9 Americans killed in insurgent attacks
Five soldiers, three contractors, embassy official among dead
BAGHDAD -- Insurgent attacks across Iraq claimed the lives of nine more Americans, the military and diplomats said yesterday. The dead included a US Embassy official and three security contractors killed Monday in a suicide car bombing in the northern city of Mosul.
Witnesses in Mosul said a lone driver smashed his red sedan into the second vehicle in a convoy of three SUVs, triggering a fiery explosion. Security forces immediately cordoned the area and administered first aid, but the contractors and an assistant regional security officer, Stephen Eric Sullivan, died instantly, according to a US official in Baghdad who spoke on the condition that he not be identified.
A Vermont National Guard member is among those killed. A19
Two others riding in the diplomatic convoy, which was leaving a US Embassy satellite office, suffered minor injuries.
Sullivan was the third American diplomat killed since the 2003 invasion of Iraq. Diplomatic security agent Edward Seitz died in October in a mortar attack on a US base near Baghdad International Airport. The following month, James Mollen, an American special adviser to Iraq's Higher Education and Scientific Research Ministry, was shot to death near the capital's fortified Green Zone.
Also yesterday, the US military announced the deaths of four soldiers in two separate roadside bomb attacks in the city of Ramadi, west of Baghdad, and the death of another soldier whose vehicle was hit by a roadside bomb 75 miles north of the capital
Also yesterday, British and Iraqi officials offered widely contrasting public accounts of the circumstances that led to clashes Monday between British soldiers and Iraqi police in Basra.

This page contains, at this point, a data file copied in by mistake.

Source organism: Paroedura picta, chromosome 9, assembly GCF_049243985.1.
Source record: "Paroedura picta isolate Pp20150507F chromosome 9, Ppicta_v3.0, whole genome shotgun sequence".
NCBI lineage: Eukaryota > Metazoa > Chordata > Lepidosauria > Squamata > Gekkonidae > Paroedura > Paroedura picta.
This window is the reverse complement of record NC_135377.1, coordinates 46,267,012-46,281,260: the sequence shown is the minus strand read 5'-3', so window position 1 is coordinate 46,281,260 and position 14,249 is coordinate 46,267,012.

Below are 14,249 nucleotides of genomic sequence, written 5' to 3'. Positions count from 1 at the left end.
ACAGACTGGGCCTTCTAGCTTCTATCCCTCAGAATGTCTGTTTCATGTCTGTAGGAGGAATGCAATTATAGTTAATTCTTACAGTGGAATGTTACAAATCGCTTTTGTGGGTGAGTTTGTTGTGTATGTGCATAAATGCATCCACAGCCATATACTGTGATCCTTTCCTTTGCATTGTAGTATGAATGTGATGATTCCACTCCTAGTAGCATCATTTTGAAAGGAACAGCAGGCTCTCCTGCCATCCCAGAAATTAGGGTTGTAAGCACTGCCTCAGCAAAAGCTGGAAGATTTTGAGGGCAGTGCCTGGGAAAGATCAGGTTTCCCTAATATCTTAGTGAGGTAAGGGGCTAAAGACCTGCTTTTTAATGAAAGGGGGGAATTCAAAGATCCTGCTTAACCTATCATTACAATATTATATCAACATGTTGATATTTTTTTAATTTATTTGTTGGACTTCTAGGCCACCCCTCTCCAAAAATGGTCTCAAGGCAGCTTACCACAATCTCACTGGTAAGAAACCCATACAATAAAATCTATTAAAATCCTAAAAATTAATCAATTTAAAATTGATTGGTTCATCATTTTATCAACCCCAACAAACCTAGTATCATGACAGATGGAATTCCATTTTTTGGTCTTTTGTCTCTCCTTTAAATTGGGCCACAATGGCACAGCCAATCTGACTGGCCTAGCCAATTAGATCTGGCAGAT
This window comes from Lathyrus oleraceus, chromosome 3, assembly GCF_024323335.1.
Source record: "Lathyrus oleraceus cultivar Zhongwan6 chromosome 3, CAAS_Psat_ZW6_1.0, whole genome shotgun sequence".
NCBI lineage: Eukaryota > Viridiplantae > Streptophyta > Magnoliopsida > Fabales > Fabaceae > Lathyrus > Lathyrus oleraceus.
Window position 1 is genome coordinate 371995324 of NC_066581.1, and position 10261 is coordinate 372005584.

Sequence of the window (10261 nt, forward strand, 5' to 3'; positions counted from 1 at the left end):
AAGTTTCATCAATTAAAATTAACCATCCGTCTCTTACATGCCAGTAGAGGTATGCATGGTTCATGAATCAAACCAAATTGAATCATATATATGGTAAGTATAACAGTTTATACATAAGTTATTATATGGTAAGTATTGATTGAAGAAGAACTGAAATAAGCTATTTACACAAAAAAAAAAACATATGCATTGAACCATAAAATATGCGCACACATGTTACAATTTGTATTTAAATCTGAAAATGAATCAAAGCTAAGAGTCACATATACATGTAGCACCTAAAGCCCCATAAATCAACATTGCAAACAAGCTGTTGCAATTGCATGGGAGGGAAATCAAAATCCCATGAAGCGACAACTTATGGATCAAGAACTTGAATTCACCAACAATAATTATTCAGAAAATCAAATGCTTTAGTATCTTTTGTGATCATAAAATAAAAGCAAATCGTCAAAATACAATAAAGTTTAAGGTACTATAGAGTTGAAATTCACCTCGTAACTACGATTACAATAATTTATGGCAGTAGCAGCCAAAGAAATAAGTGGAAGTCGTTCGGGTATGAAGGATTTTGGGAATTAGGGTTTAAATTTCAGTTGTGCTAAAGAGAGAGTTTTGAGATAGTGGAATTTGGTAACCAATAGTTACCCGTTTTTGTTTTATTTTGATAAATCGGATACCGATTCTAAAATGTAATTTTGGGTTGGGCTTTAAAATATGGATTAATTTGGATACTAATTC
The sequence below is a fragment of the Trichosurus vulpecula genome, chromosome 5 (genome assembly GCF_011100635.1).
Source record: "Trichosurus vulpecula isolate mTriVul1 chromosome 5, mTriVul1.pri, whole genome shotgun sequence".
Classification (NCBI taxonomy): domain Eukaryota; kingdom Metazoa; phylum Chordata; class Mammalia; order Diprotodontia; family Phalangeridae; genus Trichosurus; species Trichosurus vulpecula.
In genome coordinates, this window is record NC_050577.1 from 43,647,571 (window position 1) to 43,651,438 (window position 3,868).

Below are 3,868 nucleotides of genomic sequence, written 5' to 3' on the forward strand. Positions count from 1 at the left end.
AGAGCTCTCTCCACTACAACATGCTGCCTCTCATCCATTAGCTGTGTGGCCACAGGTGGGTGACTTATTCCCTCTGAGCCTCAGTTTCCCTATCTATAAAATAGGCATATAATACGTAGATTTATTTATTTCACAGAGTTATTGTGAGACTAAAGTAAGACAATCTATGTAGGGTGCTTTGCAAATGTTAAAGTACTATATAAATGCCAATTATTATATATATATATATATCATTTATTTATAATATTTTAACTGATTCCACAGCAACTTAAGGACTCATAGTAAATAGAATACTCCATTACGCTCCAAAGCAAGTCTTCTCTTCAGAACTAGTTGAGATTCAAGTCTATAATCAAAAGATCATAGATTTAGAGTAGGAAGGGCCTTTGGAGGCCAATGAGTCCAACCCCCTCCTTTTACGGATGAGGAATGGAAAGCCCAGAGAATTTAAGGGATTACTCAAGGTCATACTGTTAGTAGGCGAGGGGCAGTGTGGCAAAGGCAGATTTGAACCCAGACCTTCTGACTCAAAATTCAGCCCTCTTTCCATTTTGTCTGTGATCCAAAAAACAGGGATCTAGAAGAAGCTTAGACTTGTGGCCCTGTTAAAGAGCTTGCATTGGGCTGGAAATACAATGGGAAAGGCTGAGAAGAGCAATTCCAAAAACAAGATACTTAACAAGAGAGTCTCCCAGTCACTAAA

A British armored vehicle smashed into a police station in an attempt to force the release of two British personnel who had been detained.
Haider Ebadi, a spokesman for Prime Minister Ibrahim al-Jaafari, called the British actions ''very unfortunate" and said police had acted correctly in detaining the men, who were behaving ''very suspiciously." They were wearing civilian clothes and asking for information in the streets, he said.
''We hoped they would solve this problem with the central government," Ebadi said. ''But the British forces decided to act individually, and the military operation to release the detainees happened the way we saw it. This is wrong, and it is not a healthy way to deal with problems."
Throughout the day, Iraqi and other Arab television stations broadcast images of the two British men clad in dark pants and T-shirts, seated in front of a table bearing what appeared to be a large quantity of weapons and ammunition said to have been discovered in their possession. One man had scrapes and small cuts on his head and the side of his face.
Brigadier John Lorimer said in a written statement that under Iraqi law, the police were required to hand over the men to coalition forces, an outcome he said he and the British consul general had sought to negotiate. Lorimer said that the Iraqi interior minister had personally ordered the British personnel released, and that the order was ignored. Instead, he said, the two were handed over to a local Shi'ite Muslim militia.
''I became concerned about the safety of the soldiers after we received information that they had been handed over to militia elements," he said. ''As a result, I took the difficult decision to order entry to the Jamiat police station."
British troops set a cordon around the station and were attacked with ''fire bombs and rockets by a violent and determined crowd," Lorimer said. An armored vehicle plowed through one wall of a building, but the men were not found inside. They were later discovered in a house elsewhere in the city.
''It is of deep concern that British soldiers held by the police should end up being held by militia," Lorimer said. ''This is unacceptable, and I should stress that we won't hesitate to take action against those involved in planning and conducting attacks against coalition forces."
Police officials in Basra have said publicly that many of their officers' primary loyalty is to Shi'ite militias.
Elsewhere in Iraq yesterday, government officials said that residents of the northwestern city of Tal Afar who fled during a large offensive against insurgents by US and Iraqi forces this month had been invited to return to their homes and that about $50 million would soon be spent to help rebuild the city.